In the spring of 2001, the St. Louis Cardinals seemed pretty well set. They were coming off their best season in more than a decade, a 95-win season where they reached the National League Championship Series. The Cardinals had one of the most powerful lineups in baseball (featuring Mark McGwire
In the spring of 2001, the St. Louis Cardinals seemed pretty well set. They were coming off their best season in more than a decade, a 95-win season where they reached the National League Championship Series. The Cardinals had one of the most powerful lineups in baseball (featuring Mark McGwire and Jim Edmonds), and they had good veteran pitching. They did not expect any surprises at Spring Training.
Only then, a 21-year-old kid named Jose Pujols showed up.
"Impressive," Cards manager Tony La Russa told reporters that February after watching Pujols play a little bit.
It happens every spring. It will happen this spring, too. A young player will show up, catch the eye of the manager and general manager. He might be a pitcher suddenly throwing 100 mph or breaking off savage curveballs. He might be a hitter crushing home runs at an impossible rate. The jolt of watching someone -- especially a young player -- emerge in the spring is one of the things that makes baseball joyous.
But let's be honest, the jolt usually fades. The player usually fades. "Spring Training phenom" is not usually a compliment. In Pujols' case, he had played just one full season of Minor League baseball. It was a fine season -- he'd hit .324 with some power at Class A Peoria. Everyone knows it's a long way from Peoria to the big leagues.
"Pujols shouldn't make the club," La Russa teased on Feb. 15. He paused. "But," La Russa added, "I didn't think McGwire was going to make the club in 1987."
Well, that got everybody's attention. Of course, Pujols in 2001 and McGwire in 1987 were nothing alike. McGwire was a college superstar, an Olympic team member, a high first-round Draft pick. By '87, he'd crushed the ball for a half-season in Triple-A, and he'd even got a few games in the big leagues. It might have been a surprise for McGwire to make La Russa's Oakland A's in '87 … but it wasn't much of one.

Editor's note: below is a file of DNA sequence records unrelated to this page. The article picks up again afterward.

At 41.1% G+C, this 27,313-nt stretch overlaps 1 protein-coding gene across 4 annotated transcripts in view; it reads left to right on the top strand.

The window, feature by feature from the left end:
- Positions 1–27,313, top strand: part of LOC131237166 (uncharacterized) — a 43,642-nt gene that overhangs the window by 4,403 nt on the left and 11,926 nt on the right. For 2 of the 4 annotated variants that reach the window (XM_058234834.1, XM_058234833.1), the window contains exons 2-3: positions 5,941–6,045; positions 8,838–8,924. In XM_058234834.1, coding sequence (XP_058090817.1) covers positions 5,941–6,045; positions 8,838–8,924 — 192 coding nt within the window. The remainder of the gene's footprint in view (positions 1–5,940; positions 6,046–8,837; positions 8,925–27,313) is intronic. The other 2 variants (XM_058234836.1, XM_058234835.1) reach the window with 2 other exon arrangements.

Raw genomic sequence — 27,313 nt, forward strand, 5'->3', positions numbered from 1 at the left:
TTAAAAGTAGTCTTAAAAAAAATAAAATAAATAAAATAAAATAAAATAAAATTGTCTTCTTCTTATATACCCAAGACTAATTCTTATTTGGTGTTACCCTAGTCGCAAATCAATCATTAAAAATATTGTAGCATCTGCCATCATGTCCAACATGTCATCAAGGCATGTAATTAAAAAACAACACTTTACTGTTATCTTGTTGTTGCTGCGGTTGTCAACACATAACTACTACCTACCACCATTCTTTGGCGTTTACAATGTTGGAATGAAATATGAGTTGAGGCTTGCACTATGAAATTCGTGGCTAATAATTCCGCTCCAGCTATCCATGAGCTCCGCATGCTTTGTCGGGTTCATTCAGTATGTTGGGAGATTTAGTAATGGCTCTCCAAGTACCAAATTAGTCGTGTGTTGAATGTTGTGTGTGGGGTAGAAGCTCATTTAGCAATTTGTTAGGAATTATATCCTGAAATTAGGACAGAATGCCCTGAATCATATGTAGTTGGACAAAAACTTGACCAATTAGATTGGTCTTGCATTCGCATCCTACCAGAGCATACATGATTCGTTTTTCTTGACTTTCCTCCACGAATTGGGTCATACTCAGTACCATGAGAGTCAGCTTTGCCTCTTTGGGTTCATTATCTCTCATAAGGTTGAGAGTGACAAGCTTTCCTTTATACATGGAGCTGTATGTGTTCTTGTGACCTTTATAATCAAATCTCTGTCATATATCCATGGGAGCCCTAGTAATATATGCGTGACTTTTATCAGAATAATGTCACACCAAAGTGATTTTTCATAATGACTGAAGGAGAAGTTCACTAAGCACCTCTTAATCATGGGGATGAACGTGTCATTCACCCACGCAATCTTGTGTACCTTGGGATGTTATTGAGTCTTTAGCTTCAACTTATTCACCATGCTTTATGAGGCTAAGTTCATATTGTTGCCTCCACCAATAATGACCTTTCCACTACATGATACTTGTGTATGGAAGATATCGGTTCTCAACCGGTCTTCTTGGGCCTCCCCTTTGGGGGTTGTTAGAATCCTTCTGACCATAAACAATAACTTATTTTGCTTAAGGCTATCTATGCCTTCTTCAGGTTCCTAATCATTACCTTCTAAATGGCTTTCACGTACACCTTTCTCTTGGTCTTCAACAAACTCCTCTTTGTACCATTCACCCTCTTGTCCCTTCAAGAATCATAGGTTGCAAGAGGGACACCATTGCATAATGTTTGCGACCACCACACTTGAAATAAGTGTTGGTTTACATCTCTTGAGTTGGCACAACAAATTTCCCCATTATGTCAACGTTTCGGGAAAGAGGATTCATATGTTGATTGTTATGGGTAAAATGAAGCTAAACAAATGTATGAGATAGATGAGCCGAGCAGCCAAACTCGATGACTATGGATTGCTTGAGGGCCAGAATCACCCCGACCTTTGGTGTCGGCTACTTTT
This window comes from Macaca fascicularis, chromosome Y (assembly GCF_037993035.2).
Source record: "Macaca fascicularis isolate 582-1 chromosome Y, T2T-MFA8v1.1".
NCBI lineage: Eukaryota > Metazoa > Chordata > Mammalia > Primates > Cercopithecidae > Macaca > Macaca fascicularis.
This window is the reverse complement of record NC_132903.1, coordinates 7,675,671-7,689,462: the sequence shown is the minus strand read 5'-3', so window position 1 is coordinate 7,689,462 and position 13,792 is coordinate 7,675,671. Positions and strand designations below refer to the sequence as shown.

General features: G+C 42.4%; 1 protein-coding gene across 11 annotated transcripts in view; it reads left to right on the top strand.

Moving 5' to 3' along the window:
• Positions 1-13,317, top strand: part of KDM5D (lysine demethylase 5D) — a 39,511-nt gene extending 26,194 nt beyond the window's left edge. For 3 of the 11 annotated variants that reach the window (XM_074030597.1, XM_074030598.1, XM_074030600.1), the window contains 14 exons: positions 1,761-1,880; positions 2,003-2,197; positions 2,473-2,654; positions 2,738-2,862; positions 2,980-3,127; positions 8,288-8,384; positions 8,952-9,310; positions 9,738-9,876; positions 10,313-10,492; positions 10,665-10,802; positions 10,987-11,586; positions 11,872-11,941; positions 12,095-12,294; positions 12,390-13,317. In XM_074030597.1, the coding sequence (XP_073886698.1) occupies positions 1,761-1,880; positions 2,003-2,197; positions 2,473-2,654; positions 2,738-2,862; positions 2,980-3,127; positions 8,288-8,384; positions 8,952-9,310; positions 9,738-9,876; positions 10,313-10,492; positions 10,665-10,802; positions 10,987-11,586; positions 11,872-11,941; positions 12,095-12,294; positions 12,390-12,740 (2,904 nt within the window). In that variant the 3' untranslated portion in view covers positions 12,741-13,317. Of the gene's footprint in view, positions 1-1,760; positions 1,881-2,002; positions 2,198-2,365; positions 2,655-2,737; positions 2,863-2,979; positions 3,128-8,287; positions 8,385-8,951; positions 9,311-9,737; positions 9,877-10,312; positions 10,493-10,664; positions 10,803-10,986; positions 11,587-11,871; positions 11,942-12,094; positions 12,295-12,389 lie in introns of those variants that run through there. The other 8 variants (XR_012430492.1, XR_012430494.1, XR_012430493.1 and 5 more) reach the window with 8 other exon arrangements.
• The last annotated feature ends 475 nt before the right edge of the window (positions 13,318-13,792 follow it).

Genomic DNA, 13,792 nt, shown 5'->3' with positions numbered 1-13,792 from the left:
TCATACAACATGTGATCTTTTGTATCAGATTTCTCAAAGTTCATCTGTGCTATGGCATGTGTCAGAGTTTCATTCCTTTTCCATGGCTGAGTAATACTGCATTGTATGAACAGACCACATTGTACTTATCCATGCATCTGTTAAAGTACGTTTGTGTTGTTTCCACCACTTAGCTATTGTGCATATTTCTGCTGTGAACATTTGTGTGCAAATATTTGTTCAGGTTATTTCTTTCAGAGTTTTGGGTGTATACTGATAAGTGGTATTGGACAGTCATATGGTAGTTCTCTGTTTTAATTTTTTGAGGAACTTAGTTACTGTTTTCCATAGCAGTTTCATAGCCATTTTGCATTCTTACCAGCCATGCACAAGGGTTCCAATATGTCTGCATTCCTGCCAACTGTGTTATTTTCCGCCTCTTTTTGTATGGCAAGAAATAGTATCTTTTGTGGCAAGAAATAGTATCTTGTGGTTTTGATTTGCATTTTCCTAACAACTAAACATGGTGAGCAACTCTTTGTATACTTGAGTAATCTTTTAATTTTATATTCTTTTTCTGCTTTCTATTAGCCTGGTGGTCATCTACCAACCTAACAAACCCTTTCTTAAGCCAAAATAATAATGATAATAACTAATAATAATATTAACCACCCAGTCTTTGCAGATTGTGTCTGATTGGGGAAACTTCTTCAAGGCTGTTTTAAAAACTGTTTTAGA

Pujols, though, making the 2001 Cardinals would be a massive surprise. One year earlier, nobody had even heard of him. He was a 13th-round pick out of someplace called Maple Woods Community College. He was not drafted at all out of high school. He grew up a few miles away from Kansas City's Kauffman Stadium, and even his hometown Kansas City Royals had not drafted him.
Still … there was something about the way Pujols played that demanded attention.
"Balls he swings at," La Russa said when asked why Pujols had caught his eye. "Balls he takes. The way the ball comes off his bat."
In the Cards' first intrasquad game, Pujols hit a homer and a triple.
By late February, the good-humored talk about Pujols actually making the team started to get a bit more serious. "La Russa has been playing Pujols sparingly," the St. Louis Post-Dispatch reported in early March, "perhaps trying not to fall in love with him too soon."
It was no use, though. Everyone was in love. Whenever Pujols got into games, he hit. Whatever position they put him at on the field, he played competently. And there was something about the way he carried himself -- this was no rookie. He seemed spookily at ease.
"How's Pujols looking?" Cardinals minority owner Fred Hanser asked one day in mid-March.